In the fictional world of the best theatrical dramas, the storyline goes like this: with the stars absent at the dress rehearsal, the unknown from the chorus line steps forward to produce a sparkling performance inthe leading role and goes onto greatness.
But this being the real life of the racecourse, Knowhere's victory at the last meeting here before the curtain goes up on the Festival in March was greeted in thoroughly prosaic terms. Bookmakers Victor Chandler did slash the gelding's odds for the Cheltenham Gold Cup, but from 250-1 to100-1, and even his trainer, Nigel Twiston-Davies, conceded: "I don't expect Paul Nicholls will be losing much sleep."
The consensus yesterday was that this was Knowhere's day of days, on this stage at any rate. "I think this was his Gold Cup," said his rider, Paddy Brennan, who brought the 16-1 shot with a smooth run from off the pace to outstay Our Vic by six lengths up the testing hill, "but the Grand National might be a different matter".
The last horse to use the Letheby And Christopher Chase, run over all bar a furlong of the Gold Cup course, as a successful springboard to the big one was Looks Like Trouble in 2000, but last year's winner, Exotic Dancer, went on to finish secondto Nicholls' Kauto Star.
Knowhere is likely to be given his chance for glory, however faint it might be, in March. "We've got to give it thought," said Twiston-Davies. "He was second to Exotic Dancer here last season and nothing was staying on stronger than him behind Denman in the Hennessy."
Yesterday's Grade Two contest, with a first prize of £57,020, was the sixth victory for owner Ray Mould's 10-year-old, and his biggest payday. "Aren't we lucky Haydock was off last week," added Twiston-Davies, back in down-to-earth mode. "If he'd run there he wouldn't have here, and this is more money."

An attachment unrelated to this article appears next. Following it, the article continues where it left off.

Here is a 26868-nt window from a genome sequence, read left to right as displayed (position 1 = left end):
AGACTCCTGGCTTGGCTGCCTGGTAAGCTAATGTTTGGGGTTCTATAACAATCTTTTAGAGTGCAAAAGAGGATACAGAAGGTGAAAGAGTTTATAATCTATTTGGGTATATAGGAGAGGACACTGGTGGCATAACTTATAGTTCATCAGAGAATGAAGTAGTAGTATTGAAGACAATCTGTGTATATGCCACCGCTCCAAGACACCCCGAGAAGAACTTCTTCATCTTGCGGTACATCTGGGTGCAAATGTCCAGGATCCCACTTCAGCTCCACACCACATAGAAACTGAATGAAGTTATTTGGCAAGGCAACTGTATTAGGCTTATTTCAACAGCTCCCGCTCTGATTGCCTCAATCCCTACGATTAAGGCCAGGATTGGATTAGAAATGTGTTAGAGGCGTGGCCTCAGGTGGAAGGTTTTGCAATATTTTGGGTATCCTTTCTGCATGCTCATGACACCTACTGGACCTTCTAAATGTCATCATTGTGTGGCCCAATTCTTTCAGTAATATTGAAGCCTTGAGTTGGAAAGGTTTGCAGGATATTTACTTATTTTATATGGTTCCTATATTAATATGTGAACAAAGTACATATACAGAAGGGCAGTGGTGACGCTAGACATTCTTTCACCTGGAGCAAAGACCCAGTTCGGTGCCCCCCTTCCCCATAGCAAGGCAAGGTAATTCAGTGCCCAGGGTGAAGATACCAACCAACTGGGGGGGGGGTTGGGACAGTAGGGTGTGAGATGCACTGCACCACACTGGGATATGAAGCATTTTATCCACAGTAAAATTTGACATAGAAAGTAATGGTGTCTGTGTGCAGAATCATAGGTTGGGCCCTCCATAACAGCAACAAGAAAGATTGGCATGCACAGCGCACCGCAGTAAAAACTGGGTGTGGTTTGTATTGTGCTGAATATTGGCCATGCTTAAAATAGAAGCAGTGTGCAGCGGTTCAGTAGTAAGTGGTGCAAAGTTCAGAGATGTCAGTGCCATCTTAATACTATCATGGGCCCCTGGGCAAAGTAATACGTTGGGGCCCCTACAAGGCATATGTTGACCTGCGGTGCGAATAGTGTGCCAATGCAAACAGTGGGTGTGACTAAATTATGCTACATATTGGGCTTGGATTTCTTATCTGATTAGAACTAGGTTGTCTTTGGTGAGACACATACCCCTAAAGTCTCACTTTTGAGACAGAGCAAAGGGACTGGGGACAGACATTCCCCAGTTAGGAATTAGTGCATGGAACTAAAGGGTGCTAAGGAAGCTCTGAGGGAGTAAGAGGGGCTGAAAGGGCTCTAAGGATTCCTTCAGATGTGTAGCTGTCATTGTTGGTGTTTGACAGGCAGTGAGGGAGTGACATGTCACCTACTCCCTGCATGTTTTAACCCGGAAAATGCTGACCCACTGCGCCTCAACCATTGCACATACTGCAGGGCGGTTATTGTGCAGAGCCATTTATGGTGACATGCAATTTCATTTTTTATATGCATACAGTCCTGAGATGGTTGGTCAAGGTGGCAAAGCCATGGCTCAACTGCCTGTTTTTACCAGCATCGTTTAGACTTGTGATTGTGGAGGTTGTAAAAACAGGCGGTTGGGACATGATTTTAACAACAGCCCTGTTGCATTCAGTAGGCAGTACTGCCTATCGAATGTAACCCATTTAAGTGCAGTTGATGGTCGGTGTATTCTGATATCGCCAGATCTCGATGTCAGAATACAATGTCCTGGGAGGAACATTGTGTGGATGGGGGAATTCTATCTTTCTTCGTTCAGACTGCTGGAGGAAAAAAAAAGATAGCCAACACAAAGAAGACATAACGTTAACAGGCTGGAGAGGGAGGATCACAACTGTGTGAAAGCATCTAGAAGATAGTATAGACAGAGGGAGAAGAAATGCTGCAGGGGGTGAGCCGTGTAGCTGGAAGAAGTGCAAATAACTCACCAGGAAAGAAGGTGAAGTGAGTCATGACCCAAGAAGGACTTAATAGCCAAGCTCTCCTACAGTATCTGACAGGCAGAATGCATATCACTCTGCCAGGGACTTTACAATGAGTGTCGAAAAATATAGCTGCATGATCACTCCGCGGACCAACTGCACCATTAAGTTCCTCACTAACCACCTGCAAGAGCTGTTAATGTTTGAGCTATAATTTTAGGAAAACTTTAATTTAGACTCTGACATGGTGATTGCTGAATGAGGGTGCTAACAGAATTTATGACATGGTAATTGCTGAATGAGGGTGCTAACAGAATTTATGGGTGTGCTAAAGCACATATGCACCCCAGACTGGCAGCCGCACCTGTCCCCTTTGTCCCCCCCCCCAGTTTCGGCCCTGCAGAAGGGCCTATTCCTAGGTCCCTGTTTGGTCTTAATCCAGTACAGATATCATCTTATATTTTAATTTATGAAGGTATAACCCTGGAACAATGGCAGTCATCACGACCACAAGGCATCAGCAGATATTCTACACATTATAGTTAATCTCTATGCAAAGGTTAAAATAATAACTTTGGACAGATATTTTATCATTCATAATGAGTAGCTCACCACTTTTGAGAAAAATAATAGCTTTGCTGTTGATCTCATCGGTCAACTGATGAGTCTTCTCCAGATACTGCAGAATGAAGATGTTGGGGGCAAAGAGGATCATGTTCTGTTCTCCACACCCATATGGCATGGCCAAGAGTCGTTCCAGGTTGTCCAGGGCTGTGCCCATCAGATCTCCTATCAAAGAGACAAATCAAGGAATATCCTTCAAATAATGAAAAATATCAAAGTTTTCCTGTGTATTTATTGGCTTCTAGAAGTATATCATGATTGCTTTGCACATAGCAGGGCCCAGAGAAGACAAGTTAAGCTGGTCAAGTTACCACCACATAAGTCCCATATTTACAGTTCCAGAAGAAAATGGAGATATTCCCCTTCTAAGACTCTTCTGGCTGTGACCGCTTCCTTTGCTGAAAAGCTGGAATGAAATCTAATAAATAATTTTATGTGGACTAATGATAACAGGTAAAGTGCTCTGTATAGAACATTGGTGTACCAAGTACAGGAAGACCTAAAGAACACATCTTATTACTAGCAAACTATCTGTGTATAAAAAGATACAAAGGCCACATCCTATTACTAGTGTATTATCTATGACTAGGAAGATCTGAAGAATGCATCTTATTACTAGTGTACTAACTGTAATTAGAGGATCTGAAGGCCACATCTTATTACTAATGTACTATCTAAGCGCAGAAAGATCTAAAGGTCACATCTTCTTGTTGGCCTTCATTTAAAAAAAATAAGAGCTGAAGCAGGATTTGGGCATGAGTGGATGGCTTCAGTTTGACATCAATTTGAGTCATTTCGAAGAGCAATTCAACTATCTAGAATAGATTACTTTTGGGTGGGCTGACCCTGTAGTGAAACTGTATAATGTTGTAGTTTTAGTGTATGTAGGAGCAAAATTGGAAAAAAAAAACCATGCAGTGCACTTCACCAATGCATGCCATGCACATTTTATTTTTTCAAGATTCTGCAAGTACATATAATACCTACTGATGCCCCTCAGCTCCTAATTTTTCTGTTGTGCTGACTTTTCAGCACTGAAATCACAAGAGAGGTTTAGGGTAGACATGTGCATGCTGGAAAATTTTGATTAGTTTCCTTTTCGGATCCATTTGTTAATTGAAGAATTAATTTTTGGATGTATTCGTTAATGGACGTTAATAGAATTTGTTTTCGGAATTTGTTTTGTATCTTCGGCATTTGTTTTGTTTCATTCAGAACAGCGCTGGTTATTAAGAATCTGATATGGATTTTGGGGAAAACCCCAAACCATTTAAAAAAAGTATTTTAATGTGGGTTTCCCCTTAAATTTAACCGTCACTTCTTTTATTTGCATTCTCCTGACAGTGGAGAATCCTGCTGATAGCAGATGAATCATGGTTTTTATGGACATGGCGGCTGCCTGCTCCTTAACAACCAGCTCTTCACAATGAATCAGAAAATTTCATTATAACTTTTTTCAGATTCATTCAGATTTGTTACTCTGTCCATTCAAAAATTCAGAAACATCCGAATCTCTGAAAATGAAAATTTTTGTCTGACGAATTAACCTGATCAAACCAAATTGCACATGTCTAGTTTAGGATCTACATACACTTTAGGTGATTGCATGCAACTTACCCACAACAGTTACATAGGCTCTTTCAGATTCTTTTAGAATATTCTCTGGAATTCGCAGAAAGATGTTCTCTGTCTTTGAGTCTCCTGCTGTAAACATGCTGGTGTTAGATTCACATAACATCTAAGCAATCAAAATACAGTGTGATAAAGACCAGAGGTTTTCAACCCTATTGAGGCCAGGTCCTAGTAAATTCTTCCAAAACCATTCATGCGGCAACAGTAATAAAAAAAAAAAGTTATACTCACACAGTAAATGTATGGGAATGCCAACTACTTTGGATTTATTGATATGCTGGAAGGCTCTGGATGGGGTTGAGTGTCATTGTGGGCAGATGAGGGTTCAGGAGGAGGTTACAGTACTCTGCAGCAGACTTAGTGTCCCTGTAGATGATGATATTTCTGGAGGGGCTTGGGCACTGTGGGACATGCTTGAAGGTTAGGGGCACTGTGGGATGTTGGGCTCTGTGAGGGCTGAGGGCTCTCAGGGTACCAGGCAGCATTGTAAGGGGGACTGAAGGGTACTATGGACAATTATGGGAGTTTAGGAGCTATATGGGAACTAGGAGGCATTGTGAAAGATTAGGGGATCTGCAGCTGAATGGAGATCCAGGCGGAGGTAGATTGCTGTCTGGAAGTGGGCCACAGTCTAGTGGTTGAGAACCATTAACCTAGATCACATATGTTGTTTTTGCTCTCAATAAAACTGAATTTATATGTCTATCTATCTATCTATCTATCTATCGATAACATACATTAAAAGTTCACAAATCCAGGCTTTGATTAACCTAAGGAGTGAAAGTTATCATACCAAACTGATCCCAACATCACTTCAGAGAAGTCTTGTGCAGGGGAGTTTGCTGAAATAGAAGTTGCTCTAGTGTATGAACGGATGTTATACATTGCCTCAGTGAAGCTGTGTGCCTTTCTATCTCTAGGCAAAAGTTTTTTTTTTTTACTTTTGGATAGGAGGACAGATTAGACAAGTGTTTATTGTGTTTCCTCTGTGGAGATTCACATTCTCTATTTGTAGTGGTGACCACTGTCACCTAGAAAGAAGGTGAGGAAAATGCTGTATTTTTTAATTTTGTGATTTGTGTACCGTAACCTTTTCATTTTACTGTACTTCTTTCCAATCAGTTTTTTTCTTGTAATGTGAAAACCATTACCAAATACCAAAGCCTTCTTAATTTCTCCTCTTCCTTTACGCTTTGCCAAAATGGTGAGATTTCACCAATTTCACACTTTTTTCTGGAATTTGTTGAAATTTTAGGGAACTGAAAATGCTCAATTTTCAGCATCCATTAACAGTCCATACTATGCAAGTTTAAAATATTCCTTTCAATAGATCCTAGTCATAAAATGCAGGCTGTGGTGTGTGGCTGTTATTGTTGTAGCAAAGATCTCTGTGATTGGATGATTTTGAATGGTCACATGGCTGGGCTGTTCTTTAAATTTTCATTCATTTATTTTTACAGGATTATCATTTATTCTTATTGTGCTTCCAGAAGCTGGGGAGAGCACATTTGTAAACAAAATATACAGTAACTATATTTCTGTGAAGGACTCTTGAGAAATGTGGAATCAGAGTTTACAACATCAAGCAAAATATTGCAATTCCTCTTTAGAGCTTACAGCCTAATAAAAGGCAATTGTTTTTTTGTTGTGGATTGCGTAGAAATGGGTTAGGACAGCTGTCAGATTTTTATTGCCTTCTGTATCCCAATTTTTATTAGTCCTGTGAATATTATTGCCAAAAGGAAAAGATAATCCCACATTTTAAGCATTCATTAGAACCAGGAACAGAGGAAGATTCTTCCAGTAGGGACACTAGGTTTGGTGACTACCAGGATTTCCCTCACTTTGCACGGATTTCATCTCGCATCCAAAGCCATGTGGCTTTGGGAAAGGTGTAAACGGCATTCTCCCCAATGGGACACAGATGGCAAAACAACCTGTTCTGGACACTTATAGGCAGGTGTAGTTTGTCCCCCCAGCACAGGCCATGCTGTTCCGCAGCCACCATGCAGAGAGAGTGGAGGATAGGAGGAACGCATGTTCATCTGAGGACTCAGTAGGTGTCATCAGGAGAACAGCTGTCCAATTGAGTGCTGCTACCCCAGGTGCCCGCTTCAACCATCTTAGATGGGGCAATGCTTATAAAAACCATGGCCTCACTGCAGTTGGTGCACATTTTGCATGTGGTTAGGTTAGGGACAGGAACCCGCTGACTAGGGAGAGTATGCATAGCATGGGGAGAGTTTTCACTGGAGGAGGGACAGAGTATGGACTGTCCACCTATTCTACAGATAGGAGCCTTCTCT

The David Pipe-trained Our Vic was five lengths in front of the other 3-1 joint-favourite, Neptune Collonges, from the Nicholls yard. The jury is still out on the Gold Cup participation of both; the former has the shorter Ryanair Chase as an alternative and the latter may skip the Festival in favour of the flatter contours of Aintree or Punchestown.
There was compensation for both trainers yesterday. Nicholls ended a run of 26 consecutive losers here, stretching back to that black day in November when he lost two good horses, with a double courtesy of Arturio and Five Dream. Pipe secured the next-best purse of the afternoon, the £42,765 SkyBet Chase at Doncaster, with well-backed 11-2 favourite An Accordion.
The seven-year-old, ridden by apprentice Johnny Farrelly, responded well to first-time blinkers to beat Ungaro half a length, and has entered the Grand National lists alongside Knowhere at around 25-1.
One leading man who did turn up for his run-through here did so without fluffing a line. Inglis Drever, the reigning staying champion, put Blazing Bailey five lengths in his place in the Cleeve Hurdle and is likely to start the hottest favourite of the Festival in his bid for an unprecedented third World Hurdle.
Owner Graham Wylie's admirable nine-year-old is, it transpires, much better on land than water. "His work has been held up by the snow we've had," said his Co Durham-basedtrainer, Howard Johnson, "so we've had to swim him, but he's the worst swimmer we've got. All he can manage is four laps of the pool. Then he starts to sink."
In the two-mile division there will be no hiding place at Leopardstown today, where the evergreen Hardy Eustace will put some of Ireland's younger Champion Hurdle pretenders – notably Sizing Europe – to the test in the AIG Europe Champion Hurdle.